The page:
Known for its scope as the largest annual art festival in Berlin, this year’s 48 Stunden Neukölln, taking place from the 14th to the 16th June, managed to attract a lot of media attention and visitors to the often disregarded Berlin district – Neukölln.
The specific aspect of the festival is its openness when it comes to participation. Every artist or resident, living in Neukölln, is welcome to register and thereby get involved. There is no jury that decides what fits the program, and as long as the deadlines are met, all cultural events imagined by Neuköllner artists, performers, dancers, and freelancers are welcome for presentation. The main concept of the festival is therefore ‘open access to everyone’, which presents itself as an opportunity for the realization of artistic and cultural projects that in the end improve the quality of life in the area.
48 Stunden Neukölln, organized by Kulturnetzwerk Neukölln e.V., is held for exactly 48 hours – from 7pm on Friday to 7pm on Sunday. All parts of the program take place in the “Altstadt” of Neukölln and a new motto is chosen each year. This year’s eye-catching motto, found on almost every building, as soon as one approached the Neukölln area, was Hier ist Kunst, or Here is Art: a catchy phrase that invited all visitors to join the Neukölln art world.
Of course, as many festivals of open nature such as this one, 48 Stunden Neukölln too had a lot of very qualitative and some less artistically–rich program. I would say, however, that its main goal of improving the cultural conditions in Neukölln was quite successful – the whole area seemed enlivened during the two days of the festival, with many visitors both from this district and from all over Berlin. The atmosphere was cheerful: music, art, theatre, and different voices of expression overflowed Neukölln during this period.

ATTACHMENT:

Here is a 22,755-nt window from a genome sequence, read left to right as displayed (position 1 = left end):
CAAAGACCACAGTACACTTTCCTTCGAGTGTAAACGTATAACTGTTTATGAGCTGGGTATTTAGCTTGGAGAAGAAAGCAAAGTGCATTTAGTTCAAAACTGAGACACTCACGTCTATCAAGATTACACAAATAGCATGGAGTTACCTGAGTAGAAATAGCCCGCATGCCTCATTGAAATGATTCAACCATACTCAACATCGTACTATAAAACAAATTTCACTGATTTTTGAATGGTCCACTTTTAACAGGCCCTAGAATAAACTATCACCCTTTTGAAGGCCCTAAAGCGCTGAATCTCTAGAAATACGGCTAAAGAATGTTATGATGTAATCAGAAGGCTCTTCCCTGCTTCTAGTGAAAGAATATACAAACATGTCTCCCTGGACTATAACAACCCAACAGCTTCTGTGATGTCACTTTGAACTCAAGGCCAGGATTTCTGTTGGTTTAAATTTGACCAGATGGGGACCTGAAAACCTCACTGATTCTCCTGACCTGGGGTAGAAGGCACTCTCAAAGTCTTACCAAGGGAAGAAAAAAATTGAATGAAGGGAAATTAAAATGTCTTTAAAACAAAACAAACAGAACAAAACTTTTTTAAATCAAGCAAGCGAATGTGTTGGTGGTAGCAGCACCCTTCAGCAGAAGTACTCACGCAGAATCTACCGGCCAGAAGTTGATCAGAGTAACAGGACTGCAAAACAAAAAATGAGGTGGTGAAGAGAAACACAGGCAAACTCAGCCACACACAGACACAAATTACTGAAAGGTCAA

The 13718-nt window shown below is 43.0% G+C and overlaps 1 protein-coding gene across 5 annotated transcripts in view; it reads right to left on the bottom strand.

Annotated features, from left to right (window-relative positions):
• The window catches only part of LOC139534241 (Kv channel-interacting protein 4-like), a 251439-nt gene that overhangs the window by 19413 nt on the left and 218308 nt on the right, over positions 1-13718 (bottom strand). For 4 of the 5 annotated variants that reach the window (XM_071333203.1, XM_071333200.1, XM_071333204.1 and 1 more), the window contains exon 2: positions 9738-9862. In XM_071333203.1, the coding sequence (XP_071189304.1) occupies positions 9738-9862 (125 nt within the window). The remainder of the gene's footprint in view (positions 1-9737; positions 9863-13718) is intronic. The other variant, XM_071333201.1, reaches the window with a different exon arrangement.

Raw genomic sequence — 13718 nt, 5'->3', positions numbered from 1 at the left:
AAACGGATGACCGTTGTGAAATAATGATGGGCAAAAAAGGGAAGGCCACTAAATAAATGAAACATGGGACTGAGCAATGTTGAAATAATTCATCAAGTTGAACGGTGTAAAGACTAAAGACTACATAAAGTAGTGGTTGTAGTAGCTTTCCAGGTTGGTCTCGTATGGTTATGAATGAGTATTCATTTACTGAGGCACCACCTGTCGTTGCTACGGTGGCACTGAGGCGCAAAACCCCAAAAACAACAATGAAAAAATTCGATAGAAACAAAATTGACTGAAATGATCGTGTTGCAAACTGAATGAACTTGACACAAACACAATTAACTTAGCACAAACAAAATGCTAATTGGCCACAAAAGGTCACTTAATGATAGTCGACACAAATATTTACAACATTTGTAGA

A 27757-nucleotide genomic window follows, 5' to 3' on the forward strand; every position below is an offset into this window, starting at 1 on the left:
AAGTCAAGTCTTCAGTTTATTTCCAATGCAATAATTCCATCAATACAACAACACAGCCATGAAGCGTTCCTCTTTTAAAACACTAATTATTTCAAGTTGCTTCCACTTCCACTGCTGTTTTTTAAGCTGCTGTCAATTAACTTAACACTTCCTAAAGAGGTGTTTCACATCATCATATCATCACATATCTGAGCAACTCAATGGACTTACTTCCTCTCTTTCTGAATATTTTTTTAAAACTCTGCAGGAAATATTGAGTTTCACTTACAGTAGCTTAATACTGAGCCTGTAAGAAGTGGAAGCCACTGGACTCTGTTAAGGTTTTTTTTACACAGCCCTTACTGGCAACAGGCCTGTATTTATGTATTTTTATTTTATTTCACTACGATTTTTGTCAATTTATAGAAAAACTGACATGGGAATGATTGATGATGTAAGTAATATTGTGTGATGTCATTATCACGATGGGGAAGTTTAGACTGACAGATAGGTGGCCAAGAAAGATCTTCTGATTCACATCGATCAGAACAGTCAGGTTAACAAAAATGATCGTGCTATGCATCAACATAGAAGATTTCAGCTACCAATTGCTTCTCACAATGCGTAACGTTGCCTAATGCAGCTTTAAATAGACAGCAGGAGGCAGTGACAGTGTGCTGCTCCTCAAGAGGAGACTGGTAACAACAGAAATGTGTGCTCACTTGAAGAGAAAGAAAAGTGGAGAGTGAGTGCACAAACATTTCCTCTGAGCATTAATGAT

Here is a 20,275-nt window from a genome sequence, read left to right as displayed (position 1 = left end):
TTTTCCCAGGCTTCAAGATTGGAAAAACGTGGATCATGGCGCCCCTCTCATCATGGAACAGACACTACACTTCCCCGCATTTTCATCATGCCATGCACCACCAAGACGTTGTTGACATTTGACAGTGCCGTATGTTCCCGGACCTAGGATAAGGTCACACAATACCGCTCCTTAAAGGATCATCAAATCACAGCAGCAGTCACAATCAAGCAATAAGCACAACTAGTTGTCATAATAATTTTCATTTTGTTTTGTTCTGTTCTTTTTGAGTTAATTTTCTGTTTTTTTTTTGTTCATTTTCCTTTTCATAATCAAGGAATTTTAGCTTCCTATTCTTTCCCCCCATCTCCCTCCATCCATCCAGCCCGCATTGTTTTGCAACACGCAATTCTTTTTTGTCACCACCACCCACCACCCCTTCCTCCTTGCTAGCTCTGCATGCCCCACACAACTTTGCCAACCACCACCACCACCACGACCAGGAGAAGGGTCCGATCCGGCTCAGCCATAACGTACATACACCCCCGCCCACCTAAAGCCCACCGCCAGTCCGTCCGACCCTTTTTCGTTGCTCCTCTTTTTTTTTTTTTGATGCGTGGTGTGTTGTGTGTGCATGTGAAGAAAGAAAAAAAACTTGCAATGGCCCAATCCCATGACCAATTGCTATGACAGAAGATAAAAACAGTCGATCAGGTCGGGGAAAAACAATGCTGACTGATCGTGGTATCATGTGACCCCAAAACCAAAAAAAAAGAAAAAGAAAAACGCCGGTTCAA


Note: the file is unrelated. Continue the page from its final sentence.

The first venue I went to was part of the festival’s sub-group of events, Stimmen der Religionen, or the Voices of Religion. The idea was to organize programs related to religion and spirituality in all five major religious buildings in the neighborhood – Evangelic Community, Catholic Church of St. Clara, Evangelic Genezareth Church, Hindu Temple of Sri Gangesha and Sehitlik Mosque. The inclusion of different religions through various installations, prayers, or exhibitions served the purpose of increasing tolerance among the different religious and ethnic groups of this highly diverse and nationally mixed area.
The installation I visited was a project that took place in the Catholic Church of St. Clara, and was organized by a local artist – Kei Takamura. The title of the installation was Five Stories, through which the artist tried to explain her personal relationship with the St. Clara catholic community. The idea was to blur the border between holiness and banality, which she did by simulating the cleaning of the church floor as an act done out of dedication to God’s holy ground. During her performance, Takamura exchanged five different masks that represented people from different backgrounds. This act managed to emphasize the importance she places on the change in perspective when dealing with religious subjects, which can always be looked at from many different angles.